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Navigating the Parenting Journey

When I finally look back on my life and consider the biggest challenge I experienced, my hunch is that raising three children will be at the top of the list.  Over the years, my wife and I have played the roles of doctor, life coach, WiFi technician, nutritionist, mentor, teacher, psychologist, taxi driver, mediator and increasingly banker, while also trying to stay on top of our own lives.

To add to the challenge, the needs of our children have changed as they have grown.  Just as you think you have conquered one stage, everything is upended yet again.  When you think you have mastered baby-led weaning, along comes potty training.  Consider yourself an expert at solving childhood spats and out of the blue you have social media.  High stakes, hair-raising stuff.

To help navigate parenthood, there are a few ideas I have often returned to over the years:

  1. See them as the individuals they are. Although we might have much in common with our children, they are not us and should develop their own interests and dreams rather than trying to fulfill ours.  When parents put their own aspirations and emotions onto their children, they fail to see their individuality and are harming that relationship.  Letting your child make mistakes is important too in building their resilience.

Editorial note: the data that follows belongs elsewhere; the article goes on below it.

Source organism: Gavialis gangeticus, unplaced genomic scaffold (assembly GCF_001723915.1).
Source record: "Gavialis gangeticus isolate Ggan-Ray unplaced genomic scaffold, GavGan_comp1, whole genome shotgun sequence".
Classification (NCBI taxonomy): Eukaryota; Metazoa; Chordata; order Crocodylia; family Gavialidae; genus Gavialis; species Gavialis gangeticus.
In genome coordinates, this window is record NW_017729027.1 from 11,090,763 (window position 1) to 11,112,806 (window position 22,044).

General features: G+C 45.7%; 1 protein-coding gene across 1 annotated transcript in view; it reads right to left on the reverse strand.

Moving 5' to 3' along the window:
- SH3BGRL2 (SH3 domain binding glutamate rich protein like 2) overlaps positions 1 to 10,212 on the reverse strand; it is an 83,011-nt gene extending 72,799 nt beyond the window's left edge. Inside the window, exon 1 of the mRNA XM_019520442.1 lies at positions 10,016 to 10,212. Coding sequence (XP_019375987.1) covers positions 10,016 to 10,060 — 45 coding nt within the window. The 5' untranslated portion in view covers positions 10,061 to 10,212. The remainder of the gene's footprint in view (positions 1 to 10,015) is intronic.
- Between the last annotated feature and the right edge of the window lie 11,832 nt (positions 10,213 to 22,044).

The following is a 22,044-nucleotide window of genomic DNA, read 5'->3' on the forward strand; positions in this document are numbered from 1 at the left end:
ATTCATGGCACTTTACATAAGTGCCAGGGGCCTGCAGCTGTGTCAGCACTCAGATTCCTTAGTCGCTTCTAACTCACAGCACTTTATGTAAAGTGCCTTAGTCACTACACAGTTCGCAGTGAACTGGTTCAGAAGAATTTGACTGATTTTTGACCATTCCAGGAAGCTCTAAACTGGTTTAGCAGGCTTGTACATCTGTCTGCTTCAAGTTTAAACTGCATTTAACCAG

2. Talking usually trumps telling.  There is always a place for the parent lecture but use it sparingly or risk diluting its effect.  In between, find ways to connect with your child, take an interest in their lives, get to know their friends, watch their sports matches, anything which reinforces the relationship will help.  Long car drives or dog walks are a great way to maintain lines of communication and connection.

  3. Be their parent, not their friend – children thrive on consistency and stability. They need someone to bring them back into line, to tell them when they make a mistake and someone to stand shoulder to shoulder with their school. Friends do not typically do this, so keep the boundaries clear and they will appreciate it.

  4. Have high expectations – children are more capable than we give them credit for.  They might kick and scream but secretly they want a parent to remind them about table manners, to encourage them to say please and thank you, to aim high at school and generally take themselves seriously. 

  5. Listen to your child – someone once told me that we have one mouth and two ears for a reason, and we should probably use them in that ratio.  Children need to find their own solutions to problems; they need a chance to let off steam and occasionally grumble about some perceived unfairness.  Parents do not always need to jump in with a solution; simply being there to hear them matters more than you might think.

There is no doubt that parenting is a challenge, one that I doubt I will ever master, but certainly being alive to the needs of children helps us to steer them in the right direction and hopefully set them on a path to a successful adulthood. 

As a rule of thumb, if your child still wants to spend time with you when they are an adult (and vice versa!), you’ve probably done something right. 

David Paton is Head of Radnor House Sevenoaks

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